I joined the Hybrids Team at PSPDFKit as an intern in November 2021. Two weeks before I began, my managers coordinated with me to get me a brand-new Macbook Pro, which I’d be using for my work on the Hybrids Team.
Prior to joining PSPDFKit, I’d been using Windows and occasionally Ubuntu desktop PCs as my main operating systems. I didn’t know anything about MacBooks beyond the fact that they existed, and it was a revelation to me that I’d need a MacBook to build the mobile SDK the Hybrids Team was working on for the iOS side of things.
My experience with the MacBook was frustrating at first, because I suddenly could no longer use any of the productivity workflows I’d developed while using other operating systems. However, over the past few months, I’ve developed some new workflows — particularly around the things that gave me the most grief — and I’d like to share these workflows for the benefit of people who might be going through the same transition from PCs to Mac.
I should mention that when I say window or windows with the lowercase w, I’m referring to application windows like the browser and calculator windows shown in the image below.
And when I say Windows plural with the uppercase W, I’m referring to the PC operating system by Microsoft: Windows. When I use the term PC, I’m generally referring to both Windows and Ubuntu operating systems.
I often have to split my screen into two so that I can view two applications side by side on one display. Snapping application windows to one portion of the screen is a bit different depending on the operating system.
With Windows >=10 and Ubuntu >=18.04, you can split the screen with either of these options:
Windows Key + ◀️ or
Windows Key + ▶️ to snap windows to either side of a screen.
Drag a window to the half of the screen you want it to snap to (this is my preferred option). While dragging, a shadow outline will appear, showing where the window will snap to when you stop dragging. At this point, you can release the window and watch it snap into place.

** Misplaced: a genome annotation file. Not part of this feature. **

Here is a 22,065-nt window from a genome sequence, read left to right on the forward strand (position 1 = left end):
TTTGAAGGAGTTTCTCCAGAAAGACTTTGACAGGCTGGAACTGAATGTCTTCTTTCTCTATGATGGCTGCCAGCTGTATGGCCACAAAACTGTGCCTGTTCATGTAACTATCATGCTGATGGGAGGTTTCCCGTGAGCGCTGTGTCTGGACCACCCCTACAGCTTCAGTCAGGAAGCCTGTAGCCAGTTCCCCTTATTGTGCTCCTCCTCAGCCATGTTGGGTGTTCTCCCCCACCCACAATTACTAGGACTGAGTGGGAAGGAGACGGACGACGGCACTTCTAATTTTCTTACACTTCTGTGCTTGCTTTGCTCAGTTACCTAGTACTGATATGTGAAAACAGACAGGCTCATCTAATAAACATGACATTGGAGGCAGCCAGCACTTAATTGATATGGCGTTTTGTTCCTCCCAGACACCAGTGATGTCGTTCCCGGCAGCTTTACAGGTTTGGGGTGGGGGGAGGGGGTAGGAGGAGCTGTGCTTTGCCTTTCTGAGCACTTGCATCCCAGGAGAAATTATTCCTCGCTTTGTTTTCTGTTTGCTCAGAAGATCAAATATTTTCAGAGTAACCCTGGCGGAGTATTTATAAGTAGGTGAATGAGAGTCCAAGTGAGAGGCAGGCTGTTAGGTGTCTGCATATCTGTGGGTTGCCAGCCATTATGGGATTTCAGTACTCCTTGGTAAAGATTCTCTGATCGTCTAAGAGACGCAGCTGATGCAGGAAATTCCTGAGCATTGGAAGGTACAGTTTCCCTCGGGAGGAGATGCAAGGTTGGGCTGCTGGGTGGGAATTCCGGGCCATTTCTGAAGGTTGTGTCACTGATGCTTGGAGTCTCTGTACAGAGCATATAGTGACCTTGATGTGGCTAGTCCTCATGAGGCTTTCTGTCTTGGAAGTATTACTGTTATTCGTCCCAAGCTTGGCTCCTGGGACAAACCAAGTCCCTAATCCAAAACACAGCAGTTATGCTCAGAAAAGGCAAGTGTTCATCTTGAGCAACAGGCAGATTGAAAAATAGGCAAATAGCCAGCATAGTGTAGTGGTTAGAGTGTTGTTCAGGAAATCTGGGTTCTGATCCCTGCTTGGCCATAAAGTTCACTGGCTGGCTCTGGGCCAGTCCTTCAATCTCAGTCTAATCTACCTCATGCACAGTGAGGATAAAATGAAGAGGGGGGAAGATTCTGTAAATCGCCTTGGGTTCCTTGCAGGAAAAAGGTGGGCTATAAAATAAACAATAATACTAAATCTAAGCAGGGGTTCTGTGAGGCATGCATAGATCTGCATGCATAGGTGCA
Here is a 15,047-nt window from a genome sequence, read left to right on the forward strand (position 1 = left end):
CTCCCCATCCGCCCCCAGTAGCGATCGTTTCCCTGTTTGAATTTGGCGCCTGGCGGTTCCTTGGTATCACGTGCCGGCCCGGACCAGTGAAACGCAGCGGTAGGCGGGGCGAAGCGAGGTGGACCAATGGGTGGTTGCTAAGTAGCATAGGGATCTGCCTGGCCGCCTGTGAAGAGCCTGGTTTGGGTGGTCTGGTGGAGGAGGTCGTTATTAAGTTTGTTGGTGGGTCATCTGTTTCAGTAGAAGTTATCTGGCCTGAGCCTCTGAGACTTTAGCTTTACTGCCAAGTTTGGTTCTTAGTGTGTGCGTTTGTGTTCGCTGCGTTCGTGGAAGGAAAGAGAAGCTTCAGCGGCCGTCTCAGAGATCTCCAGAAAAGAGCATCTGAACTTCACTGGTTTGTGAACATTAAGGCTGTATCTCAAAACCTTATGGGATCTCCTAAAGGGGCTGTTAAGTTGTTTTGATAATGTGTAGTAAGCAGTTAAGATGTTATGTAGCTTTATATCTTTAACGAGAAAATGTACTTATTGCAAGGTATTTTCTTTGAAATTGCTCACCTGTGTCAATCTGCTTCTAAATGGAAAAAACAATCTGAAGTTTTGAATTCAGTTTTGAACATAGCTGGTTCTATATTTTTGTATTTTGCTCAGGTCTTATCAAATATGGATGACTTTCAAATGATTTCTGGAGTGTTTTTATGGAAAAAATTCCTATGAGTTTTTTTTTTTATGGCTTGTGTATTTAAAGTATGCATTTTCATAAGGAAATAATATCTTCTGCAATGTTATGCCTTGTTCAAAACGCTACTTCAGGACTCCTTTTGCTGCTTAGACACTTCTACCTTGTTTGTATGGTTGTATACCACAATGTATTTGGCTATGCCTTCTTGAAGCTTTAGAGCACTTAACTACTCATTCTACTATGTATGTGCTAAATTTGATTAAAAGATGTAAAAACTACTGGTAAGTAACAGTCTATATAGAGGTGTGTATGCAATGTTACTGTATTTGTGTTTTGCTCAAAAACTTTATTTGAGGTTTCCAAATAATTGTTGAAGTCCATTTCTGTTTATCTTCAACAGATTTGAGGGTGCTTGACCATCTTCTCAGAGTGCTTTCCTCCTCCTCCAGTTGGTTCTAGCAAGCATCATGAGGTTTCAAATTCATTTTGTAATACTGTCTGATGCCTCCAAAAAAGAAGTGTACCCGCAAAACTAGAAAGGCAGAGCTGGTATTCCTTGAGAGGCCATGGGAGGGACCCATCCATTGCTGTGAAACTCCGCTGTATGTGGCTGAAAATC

With macOS Monterey, there are also two ways to split the screen.
Hover over the green window button on one of the windows, wait a few seconds, and then select where you want to snap the window to from the options on the list. After doing this, you’ll see the desktop with miniature versions of the other windows, and you’ll be able to select which of the other windows on the current desktop you want to fill up the other half of the screen.
Make one window fullscreen so that it occupies an entire (virtual) desktop. Do a three-finger scroll to display a menu of all other available virtual desktops and their apps. After doing this, you’ll be able to drag any other application window into the fullscreen virtual desktop. This will instantly force the fullscreen virtual desktop to split into two so that you can view both applications on that virtual desktop side by side.
These options were a decent replacement for my workflow on Windows, but I didn’t like them very much. Specifically, I didn’t like that after the windows were split, they were always in fullscreen mode and I couldn’t see the macOS dock.
Suffice to say, I really missed my previous workflow, so I did some research and found a cool app that allowed me replicate the same Windows-like snapping functionality on macOS.
Rectangle is an app that allows me split my screen by snapping windows to either side of the screen without the windows going into fullscreen mode. After installing Rectangle on my Mac, I was able to drag a window to the side of the screen that I want and see the shadow outline before releasing the screen, just like I could on Windows. Rectangle also allows me to configure and use shortcuts for snapping the currently active window to any side of the screen I want. The default shortcuts for screen snapping with Rectangle are